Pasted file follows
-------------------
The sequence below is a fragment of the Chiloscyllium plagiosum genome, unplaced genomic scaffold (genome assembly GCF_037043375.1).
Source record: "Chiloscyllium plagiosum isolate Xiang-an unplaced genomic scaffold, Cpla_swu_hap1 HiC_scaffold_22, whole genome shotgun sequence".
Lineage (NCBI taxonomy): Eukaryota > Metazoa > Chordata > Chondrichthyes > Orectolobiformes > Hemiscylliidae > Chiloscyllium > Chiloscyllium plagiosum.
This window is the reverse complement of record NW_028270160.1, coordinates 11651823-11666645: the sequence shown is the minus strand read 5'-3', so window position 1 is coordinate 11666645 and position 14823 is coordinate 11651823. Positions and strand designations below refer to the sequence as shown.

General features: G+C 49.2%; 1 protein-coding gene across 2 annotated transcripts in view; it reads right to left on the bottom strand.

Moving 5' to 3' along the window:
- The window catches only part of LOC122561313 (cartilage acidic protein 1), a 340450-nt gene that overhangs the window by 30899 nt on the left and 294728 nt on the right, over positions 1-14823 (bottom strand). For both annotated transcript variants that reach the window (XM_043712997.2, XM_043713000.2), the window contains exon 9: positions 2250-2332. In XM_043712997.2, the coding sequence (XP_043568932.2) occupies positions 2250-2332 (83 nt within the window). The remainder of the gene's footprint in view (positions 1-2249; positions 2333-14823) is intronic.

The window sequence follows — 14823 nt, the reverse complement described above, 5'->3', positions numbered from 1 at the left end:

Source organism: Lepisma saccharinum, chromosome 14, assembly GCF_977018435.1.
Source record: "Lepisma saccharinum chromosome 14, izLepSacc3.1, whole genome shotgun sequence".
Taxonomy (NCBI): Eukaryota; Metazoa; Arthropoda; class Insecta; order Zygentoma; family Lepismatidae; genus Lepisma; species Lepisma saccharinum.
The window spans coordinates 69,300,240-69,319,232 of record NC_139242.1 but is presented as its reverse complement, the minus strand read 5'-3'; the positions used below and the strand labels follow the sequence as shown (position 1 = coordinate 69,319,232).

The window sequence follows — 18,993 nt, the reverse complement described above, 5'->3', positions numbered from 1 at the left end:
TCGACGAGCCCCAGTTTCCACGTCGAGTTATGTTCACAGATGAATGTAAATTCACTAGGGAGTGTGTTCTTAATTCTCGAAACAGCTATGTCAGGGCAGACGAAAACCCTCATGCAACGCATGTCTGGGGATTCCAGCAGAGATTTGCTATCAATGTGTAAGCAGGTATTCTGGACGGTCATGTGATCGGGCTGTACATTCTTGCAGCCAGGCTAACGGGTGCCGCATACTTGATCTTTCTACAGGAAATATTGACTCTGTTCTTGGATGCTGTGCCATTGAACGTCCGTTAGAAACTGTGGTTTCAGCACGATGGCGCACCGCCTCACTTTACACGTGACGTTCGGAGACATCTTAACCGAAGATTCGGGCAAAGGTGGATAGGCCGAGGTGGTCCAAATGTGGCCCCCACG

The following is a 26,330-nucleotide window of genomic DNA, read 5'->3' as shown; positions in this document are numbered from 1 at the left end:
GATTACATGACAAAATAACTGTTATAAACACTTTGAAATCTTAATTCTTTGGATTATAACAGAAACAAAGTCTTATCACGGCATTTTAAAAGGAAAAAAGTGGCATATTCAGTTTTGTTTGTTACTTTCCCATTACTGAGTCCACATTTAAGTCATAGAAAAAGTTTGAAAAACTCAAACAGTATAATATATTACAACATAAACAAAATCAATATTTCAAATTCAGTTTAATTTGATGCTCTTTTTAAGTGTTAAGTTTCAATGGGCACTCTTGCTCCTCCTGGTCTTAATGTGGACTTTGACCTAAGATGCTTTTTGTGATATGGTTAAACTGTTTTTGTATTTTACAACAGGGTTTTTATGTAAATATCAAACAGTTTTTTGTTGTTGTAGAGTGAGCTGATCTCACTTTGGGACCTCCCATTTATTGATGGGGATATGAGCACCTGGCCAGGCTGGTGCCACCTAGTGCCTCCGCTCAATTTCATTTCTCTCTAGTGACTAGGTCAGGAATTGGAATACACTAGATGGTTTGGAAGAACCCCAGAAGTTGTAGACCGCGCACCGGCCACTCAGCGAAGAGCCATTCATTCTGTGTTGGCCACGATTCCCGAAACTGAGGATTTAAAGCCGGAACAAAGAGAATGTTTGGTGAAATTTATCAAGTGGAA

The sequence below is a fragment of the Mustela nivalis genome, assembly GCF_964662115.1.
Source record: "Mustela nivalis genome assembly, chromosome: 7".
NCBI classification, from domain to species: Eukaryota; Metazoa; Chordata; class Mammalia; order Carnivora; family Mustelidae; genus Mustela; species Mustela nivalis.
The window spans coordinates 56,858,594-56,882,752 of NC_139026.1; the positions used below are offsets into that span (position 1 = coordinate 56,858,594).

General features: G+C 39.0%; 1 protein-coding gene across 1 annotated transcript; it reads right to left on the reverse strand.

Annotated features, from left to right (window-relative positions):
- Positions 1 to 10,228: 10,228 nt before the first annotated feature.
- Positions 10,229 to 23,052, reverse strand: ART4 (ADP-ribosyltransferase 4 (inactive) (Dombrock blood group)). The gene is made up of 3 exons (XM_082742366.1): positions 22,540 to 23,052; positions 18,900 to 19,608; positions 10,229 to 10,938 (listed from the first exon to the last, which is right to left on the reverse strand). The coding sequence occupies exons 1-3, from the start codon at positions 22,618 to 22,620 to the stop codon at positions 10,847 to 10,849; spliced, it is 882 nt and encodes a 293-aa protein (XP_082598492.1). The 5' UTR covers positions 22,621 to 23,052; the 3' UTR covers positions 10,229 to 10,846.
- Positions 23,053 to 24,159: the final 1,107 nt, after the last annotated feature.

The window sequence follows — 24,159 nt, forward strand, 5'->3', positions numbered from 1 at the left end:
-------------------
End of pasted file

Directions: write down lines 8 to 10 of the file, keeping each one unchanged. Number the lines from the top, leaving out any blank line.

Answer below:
The window sequence follows — 14823 nt, the reverse complement described above, 5'->3', positions numbered from 1 at the left end:

Source organism: Lepisma saccharinum, chromosome 14, assembly GCF_977018435.1.
Source record: "Lepisma saccharinum chromosome 14, izLepSacc3.1, whole genome shotgun sequence".